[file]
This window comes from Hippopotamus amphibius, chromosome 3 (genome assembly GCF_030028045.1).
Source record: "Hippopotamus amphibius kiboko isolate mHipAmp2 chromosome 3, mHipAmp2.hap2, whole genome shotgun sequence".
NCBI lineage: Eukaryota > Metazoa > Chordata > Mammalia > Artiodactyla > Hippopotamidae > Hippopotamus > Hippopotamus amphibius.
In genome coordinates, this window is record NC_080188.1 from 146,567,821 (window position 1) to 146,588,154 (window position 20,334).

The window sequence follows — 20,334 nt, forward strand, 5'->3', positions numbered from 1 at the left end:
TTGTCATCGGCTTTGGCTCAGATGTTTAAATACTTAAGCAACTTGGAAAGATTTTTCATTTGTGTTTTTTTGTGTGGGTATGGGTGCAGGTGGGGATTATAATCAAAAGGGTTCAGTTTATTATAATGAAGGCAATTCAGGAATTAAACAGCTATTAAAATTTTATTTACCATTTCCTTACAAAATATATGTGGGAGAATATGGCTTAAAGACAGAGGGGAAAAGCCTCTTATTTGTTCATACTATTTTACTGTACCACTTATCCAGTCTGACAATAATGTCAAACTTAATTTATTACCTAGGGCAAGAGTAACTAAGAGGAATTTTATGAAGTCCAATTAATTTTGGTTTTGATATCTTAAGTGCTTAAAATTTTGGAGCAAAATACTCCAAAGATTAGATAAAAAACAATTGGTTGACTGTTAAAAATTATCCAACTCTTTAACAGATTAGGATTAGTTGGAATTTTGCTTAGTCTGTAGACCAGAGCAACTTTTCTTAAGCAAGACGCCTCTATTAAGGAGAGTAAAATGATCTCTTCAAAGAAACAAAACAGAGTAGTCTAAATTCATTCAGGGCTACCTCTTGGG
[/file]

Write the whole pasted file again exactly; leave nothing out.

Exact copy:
This window comes from Hippopotamus amphibius, chromosome 3 (genome assembly GCF_030028045.1).
Source record: "Hippopotamus amphibius kiboko isolate mHipAmp2 chromosome 3, mHipAmp2.hap2, whole genome shotgun sequence".
NCBI lineage: Eukaryota > Metazoa > Chordata > Mammalia > Artiodactyla > Hippopotamidae > Hippopotamus > Hippopotamus amphibius.
In genome coordinates, this window is record NC_080188.1 from 146,567,821 (window position 1) to 146,588,154 (window position 20,334).

The window sequence follows — 20,334 nt, forward strand, 5'->3', positions numbered from 1 at the left end:
TTGTCATCGGCTTTGGCTCAGATGTTTAAATACTTAAGCAACTTGGAAAGATTTTTCATTTGTGTTTTTTTGTGTGGGTATGGGTGCAGGTGGGGATTATAATCAAAAGGGTTCAGTTTATTATAATGAAGGCAATTCAGGAATTAAACAGCTATTAAAATTTTATTTACCATTTCCTTACAAAATATATGTGGGAGAATATGGCTTAAAGACAGAGGGGAAAAGCCTCTTATTTGTTCATACTATTTTACTGTACCACTTATCCAGTCTGACAATAATGTCAAACTTAATTTATTACCTAGGGCAAGAGTAACTAAGAGGAATTTTATGAAGTCCAATTAATTTTGGTTTTGATATCTTAAGTGCTTAAAATTTTGGAGCAAAATACTCCAAAGATTAGATAAAAAACAATTGGTTGACTGTTAAAAATTATCCAACTCTTTAACAGATTAGGATTAGTTGGAATTTTGCTTAGTCTGTAGACCAGAGCAACTTTTCTTAAGCAAGACGCCTCTATTAAGGAGAGTAAAATGATCTCTTCAAAGAAACAAAACAGAGTAGTCTAAATTCATTCAGGGCTACCTCTTGGG